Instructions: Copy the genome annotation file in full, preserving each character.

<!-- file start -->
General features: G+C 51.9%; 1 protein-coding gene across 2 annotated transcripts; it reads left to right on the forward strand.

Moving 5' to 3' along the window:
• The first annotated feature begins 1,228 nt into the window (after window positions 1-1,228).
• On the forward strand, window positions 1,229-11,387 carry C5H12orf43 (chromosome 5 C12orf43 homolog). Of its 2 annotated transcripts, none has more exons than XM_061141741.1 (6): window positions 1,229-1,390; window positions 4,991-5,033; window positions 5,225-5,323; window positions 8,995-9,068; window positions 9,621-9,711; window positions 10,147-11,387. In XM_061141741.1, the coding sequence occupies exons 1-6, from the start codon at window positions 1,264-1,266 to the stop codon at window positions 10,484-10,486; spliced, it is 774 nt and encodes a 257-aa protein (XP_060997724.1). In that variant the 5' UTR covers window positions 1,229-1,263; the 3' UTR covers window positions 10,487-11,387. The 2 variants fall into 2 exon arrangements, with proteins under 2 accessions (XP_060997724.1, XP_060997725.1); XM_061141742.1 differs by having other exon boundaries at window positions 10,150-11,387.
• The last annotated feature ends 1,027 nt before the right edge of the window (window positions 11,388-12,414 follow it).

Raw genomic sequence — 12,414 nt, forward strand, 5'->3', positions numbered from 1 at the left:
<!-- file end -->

General features: G+C 51.9%; 1 protein-coding gene across 2 annotated transcripts; it reads left to right on the forward strand.

Moving 5' to 3' along the window:
• The first annotated feature begins 1,228 nt into the window (after window positions 1-1,228).
• On the forward strand, window positions 1,229-11,387 carry C5H12orf43 (chromosome 5 C12orf43 homolog). Of its 2 annotated transcripts, none has more exons than XM_061141741.1 (6): window positions 1,229-1,390; window positions 4,991-5,033; window positions 5,225-5,323; window positions 8,995-9,068; window positions 9,621-9,711; window positions 10,147-11,387. In XM_061141741.1, the coding sequence occupies exons 1-6, from the start codon at window positions 1,264-1,266 to the stop codon at window positions 10,484-10,486; spliced, it is 774 nt and encodes a 257-aa protein (XP_060997724.1). In that variant the 5' UTR covers window positions 1,229-1,263; the 3' UTR covers window positions 10,487-11,387. The 2 variants fall into 2 exon arrangements, with proteins under 2 accessions (XP_060997724.1, XP_060997725.1); XM_061141742.1 differs by having other exon boundaries at window positions 10,150-11,387.
• The last annotated feature ends 1,027 nt before the right edge of the window (window positions 11,388-12,414 follow it).

Raw genomic sequence — 12,414 nt, forward strand, 5'->3', positions numbered from 1 at the left: